APPELLATE COURT OF ILLINOIS, FIFTH DISTRICT
536 N.E.2d 89, 180 Ill. App. 3d 499, 129 Ill. Dec. 405 1989.IL.269
Appeal from the Circuit Court of Madison County; the Hon. A.A. Matoesian, Judge, presiding.
JUSTICE HARRISON delivered the opinion of the court. WELCH, P.J., and LEWIS, J., concur.
DECISION OF THE COURT DELIVERED BY THE HONORABLE JUDGE HARRISON
Plaintiff, Rue Flinn, was a resident of a private nursing home operated by defendant, Four Fountains, Inc. While residing at the nursing home, plaintiff fell down and was injured. She brought an action against defendant in the circuit court of Madison County, by her next friend, Evelyn Brogan, to recover damages for the injuries she sustained. In her complaint, plaintiff alleged, inter alia, that her injuries resulted from defendant's failure to comply with certain terms and conditions imposed by the Nursing Home Care Reform Act of 1979 (Ill. Rev. Stat. 1987, ch. 111 1/2, par. 4151-101 et seq.). Following a jury trial a verdict was returned in favor of defendant. Judgment was entered on that verdict, and plaintiff's post-trial motion was denied. She now appeals. We affirm.
The sole question presented for our review is whether the circuit court committed reversible error when it refused to give the following jury instruction, which was tendered by plaintiff:
"An injury to a nursing home resident raises the presumption of a failure on the part of the nursing home to provide adequate general supervision. This presumption should be considered by you along with all other evidence in this case.
It is a rebuttable presumption and can be overcome by evidence to the contrary."
Recognition of the presumption of fault as provided in this proposed instruction was critical to plaintiff's claim. This is so because plaintiff, herself, suffered from organic brain syndrome, a condition which rendered her incapable of testifying about the circumstances of her accident, and no other eyewitnesses were found who might be able to substantiate that the fall was caused by some act or omission attributable to defendant. The only real evidence on the question of causation consisted of medical testimony which suggested that plaintiff's fall may have been caused simply by a spontaneous fracture of her hip. Absent some presumption of fault, plaintiff would therefore have no basis for imposing liability upon defendant. According to plaintiff, this would not only defeat her own claim, but would also impair the ability of other, similarly situated nursing home residents to enforce their rights under the Nursing Home Care Reform Act (Act) (Ill. Rev. Stat. 1987, ch. 111 1/2, par. 4151-101 et seq.).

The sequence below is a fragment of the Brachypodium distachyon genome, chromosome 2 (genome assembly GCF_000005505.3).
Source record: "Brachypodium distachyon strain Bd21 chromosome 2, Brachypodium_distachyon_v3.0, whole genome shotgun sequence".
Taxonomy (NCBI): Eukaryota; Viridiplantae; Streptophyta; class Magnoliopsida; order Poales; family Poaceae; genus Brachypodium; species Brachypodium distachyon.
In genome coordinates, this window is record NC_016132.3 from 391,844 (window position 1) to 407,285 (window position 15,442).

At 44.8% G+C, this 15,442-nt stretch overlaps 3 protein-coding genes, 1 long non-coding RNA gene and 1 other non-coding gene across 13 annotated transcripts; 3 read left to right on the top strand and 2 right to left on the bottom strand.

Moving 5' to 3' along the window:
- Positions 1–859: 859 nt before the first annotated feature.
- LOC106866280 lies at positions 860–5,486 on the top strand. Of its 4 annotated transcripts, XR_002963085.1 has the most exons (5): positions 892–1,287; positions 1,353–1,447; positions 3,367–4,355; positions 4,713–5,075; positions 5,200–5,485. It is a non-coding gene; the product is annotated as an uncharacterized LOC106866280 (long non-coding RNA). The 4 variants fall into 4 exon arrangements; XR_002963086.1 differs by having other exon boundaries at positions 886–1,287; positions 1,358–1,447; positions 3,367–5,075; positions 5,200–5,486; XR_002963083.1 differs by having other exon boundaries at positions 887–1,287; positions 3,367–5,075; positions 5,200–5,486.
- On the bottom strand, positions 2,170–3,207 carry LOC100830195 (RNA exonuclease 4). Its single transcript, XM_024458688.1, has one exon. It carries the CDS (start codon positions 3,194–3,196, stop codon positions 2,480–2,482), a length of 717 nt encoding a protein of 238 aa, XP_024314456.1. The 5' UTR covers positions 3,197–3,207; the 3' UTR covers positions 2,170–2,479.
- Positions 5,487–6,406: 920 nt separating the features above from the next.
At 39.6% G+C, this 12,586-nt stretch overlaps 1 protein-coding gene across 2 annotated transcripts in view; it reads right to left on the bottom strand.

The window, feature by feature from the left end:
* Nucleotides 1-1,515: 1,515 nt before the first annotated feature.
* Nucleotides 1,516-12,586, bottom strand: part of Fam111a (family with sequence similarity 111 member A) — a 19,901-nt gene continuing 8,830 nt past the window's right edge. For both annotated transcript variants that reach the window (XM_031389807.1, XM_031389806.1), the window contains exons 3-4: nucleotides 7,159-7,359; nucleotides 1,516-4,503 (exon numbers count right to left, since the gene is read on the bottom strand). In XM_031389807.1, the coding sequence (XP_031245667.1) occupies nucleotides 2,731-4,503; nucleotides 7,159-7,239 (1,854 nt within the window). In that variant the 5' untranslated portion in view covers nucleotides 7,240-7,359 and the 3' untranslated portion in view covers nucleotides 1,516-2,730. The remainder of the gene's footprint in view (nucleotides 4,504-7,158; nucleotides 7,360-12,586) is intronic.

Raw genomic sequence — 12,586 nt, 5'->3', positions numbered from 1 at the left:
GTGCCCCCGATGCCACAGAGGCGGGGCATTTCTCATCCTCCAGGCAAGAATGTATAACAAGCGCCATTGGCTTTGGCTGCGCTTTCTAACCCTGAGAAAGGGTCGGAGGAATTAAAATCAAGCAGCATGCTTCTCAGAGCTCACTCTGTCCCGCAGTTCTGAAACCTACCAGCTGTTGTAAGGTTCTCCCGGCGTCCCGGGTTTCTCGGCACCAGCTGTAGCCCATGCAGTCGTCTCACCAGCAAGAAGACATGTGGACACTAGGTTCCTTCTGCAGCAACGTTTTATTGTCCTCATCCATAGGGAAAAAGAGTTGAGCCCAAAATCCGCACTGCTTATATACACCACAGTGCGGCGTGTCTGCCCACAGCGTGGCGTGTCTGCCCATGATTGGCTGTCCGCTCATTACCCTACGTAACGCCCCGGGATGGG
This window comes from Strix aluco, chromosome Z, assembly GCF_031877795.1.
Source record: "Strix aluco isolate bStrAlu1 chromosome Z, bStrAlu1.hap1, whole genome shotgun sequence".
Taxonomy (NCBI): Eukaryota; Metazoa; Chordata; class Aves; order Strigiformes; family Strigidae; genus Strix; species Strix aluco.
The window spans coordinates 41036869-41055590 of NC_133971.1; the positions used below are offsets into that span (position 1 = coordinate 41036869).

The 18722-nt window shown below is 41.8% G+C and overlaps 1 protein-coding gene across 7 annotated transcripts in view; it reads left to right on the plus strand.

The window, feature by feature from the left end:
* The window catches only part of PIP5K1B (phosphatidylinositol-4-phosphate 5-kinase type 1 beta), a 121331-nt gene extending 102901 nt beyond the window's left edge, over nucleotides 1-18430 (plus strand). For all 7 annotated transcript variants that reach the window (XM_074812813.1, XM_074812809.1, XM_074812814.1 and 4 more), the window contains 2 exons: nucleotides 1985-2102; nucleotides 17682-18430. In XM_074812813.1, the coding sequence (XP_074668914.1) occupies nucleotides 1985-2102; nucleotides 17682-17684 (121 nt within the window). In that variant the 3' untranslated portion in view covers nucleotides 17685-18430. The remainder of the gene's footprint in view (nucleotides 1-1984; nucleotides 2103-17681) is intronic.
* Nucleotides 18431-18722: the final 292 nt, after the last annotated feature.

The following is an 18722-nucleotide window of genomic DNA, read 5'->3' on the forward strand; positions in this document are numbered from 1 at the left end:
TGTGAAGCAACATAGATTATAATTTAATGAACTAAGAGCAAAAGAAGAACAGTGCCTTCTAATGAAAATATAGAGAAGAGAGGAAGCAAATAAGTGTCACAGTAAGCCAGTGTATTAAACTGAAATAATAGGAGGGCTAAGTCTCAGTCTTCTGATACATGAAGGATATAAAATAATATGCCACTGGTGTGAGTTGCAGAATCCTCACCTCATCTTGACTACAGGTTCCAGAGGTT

We appreciate plaintiff's position. She has, however, been unable to advance any authority from this or any other jurisdiction upon which that position can be sustained. Nothing in the express language of the Act, itself, purports to impose a presumption of fault, and we know of nothing in the common law which would permit this court to graft such a presumption onto the Act's provisions. Accordingly, we cannot say that the circuit court erred when it refused to tender to the jury the proposed instruction quoted above. The judgment of the circuit court of Madison County is therefore affirmed.